At a glance: Marijuana ballot questions

FILE - In this Oct. 26, 2010 file photo, marijuana plants flourish under grow lights at a warehouse in Denver. A marijuana-legalization question is one of only three questions up for a public vote statewide, and the other two have attracted little interest. One is a campaign-finance question that has no force of law, and the other is a revision to little-understood employee protections for state employees. The light ballot is unusual for a state where it’s easy to petition onto ballots. Both sides of the marijuana debate say the issue is the biggest non-presidential question to go before a statewide voter audience. (AP Photo/Ed Andrieski, File)

Voters in six states on Nov. 6 will decide the fate of ballot questions addressing one of the most closely watched issues in the country: the regulation and use of marijuana.

If voters say “yes” to the measure on the Arkansas ballot, the state will become the first in the South to legalize marijuana for medicinal use. The Coalition to Preserve Arkansas Values battled the question, saying it did not clearly communicate the consequences of enacting such a measure, but the Arkansas Supreme Court ruled the initiative was clear enough for voters to make an informed decision.

If approved, the measure would allow people with certain ailments determined by the state Department of Health to purchase and carry marijuana and grow it themselves, with a limit of six plants per person.

Marijuana is already legal for approved medical use in Colorado, and now voters are being asked to take another step. On Election Day, Coloradans will determine whether the drug should be taxed and made legal for recreational use.

If approved, the law will allow the sale of marijuana to people over the age of 21.

Massachusetts voters will face a referendum similar to the one on the Arkansas ballot, in that it would eliminate criminal and civil penalties for the medical use of marijuana for qualified patients. The law would allow patients to have a 60-day supply for use, an amount determined by the state Department of Public Health.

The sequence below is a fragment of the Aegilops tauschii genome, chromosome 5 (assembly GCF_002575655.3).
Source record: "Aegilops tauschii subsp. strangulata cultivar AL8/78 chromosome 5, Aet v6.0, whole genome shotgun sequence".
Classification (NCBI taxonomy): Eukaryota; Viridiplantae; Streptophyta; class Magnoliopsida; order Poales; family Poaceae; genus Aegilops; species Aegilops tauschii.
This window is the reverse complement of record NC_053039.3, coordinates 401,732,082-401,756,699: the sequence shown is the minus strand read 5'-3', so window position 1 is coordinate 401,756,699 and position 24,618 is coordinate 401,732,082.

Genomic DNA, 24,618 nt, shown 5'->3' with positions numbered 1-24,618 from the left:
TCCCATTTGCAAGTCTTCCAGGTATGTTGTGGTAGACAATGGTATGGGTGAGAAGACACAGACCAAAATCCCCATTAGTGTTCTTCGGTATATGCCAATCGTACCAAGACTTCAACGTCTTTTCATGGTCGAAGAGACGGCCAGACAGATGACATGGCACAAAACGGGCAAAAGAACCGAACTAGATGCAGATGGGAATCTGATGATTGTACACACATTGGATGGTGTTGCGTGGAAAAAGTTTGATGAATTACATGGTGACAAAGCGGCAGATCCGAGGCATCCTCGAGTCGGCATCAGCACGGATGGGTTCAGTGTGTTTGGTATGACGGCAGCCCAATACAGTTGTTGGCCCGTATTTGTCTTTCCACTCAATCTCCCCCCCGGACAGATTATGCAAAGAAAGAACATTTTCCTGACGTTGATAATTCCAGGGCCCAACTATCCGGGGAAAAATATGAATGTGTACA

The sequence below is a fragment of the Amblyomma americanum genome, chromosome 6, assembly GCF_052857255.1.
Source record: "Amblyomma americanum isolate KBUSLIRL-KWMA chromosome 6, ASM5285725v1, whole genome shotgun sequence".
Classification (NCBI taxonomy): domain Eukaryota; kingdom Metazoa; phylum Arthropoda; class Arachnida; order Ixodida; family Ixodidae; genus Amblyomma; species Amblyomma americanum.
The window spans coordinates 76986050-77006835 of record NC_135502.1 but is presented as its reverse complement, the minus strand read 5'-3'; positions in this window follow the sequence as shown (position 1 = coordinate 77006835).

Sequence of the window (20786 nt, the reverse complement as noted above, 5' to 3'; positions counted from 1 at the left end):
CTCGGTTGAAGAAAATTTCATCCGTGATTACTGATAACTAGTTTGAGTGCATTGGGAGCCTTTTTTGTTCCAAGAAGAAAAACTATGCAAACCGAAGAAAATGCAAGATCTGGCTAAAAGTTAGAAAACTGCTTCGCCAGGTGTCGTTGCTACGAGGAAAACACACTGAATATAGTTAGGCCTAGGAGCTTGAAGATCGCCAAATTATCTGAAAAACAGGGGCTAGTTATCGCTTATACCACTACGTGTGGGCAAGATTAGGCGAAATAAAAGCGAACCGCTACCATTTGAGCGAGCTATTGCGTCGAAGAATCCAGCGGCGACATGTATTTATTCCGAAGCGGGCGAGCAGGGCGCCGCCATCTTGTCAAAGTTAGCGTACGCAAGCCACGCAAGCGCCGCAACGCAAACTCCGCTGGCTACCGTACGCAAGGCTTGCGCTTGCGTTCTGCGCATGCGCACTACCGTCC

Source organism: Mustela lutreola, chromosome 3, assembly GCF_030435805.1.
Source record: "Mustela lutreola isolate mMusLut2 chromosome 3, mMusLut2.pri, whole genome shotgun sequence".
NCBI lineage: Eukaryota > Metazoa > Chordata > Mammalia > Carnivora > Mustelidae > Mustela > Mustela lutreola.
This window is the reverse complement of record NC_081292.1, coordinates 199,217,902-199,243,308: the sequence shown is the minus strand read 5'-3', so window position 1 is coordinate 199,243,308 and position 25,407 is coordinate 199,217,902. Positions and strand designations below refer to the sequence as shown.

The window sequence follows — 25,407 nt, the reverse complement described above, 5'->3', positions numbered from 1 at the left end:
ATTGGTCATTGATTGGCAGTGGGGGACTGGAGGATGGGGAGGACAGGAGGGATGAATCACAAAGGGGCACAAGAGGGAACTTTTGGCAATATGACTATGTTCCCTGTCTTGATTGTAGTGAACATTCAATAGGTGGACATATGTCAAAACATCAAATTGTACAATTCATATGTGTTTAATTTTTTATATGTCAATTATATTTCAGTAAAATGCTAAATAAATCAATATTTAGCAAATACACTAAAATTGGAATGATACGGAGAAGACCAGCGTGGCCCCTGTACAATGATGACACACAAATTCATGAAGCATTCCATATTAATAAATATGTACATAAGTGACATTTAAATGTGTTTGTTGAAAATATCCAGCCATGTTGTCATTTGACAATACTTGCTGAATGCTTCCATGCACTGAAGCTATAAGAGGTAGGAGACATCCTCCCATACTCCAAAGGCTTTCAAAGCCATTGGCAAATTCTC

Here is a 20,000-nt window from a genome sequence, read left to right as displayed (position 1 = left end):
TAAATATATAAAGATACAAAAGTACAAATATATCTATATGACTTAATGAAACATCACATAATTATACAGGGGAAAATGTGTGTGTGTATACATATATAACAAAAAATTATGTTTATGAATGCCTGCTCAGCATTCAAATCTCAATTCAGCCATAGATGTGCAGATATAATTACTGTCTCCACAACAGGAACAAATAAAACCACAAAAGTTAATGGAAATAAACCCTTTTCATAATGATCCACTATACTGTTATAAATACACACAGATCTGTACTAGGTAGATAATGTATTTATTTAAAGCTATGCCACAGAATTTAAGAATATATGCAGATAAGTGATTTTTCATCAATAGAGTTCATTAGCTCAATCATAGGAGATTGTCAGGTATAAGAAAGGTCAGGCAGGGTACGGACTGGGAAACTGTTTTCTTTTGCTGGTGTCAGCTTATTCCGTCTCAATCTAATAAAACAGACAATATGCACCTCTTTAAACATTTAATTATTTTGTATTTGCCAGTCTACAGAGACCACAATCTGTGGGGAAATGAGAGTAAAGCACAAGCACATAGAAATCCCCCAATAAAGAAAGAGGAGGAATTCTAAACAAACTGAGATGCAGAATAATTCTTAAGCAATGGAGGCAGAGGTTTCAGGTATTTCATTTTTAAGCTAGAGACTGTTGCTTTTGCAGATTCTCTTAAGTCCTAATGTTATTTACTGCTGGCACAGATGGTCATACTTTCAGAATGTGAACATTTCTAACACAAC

It would not, however, offer immunity under existing federal laws for non-medical use. In addition, approved users would not be allowed to operate cars or other machinery while under the influence of marijuana.

Montana has gone back and forth with medical marijuana legalization. In 2004, residents voted to allow patients with debilitating medical conditions to purchase and use medical marijuana.

But, in 2011, the state Senate passed legislation that places regulations on those who sell, apply for or use the drug. Now, Montana will vote to affirm or toss out the Senate-approved regulations.

A ballot measure in Oregon would create the Oregon Cannabis Commission, which would be in charge of licensing marijuana growers, packagers and stores, collecting fees for licenses issued and setting standards on the quality and potency of marijuana sold, among other things.

If approved, the measure, which resembles the one in Colorado, would allow recreational use of the drug, but would also put in place new penalties for public consumption in non-permitted areas and the illegal sale of the drug.

Washington state voters will face a ballot measure that, if approved, would allow the sale of recreational marijuana to people over the age of 21. It would also allow growing, distribution and possession of marijuana with an appropriate license.

Washington residents would be able to apply for a retail license to sell marijuana by paying $250, and it would cost $1,000 every year to keep a license. Restrictions would be placed on how close the stores can be to schools, playgrounds and parks.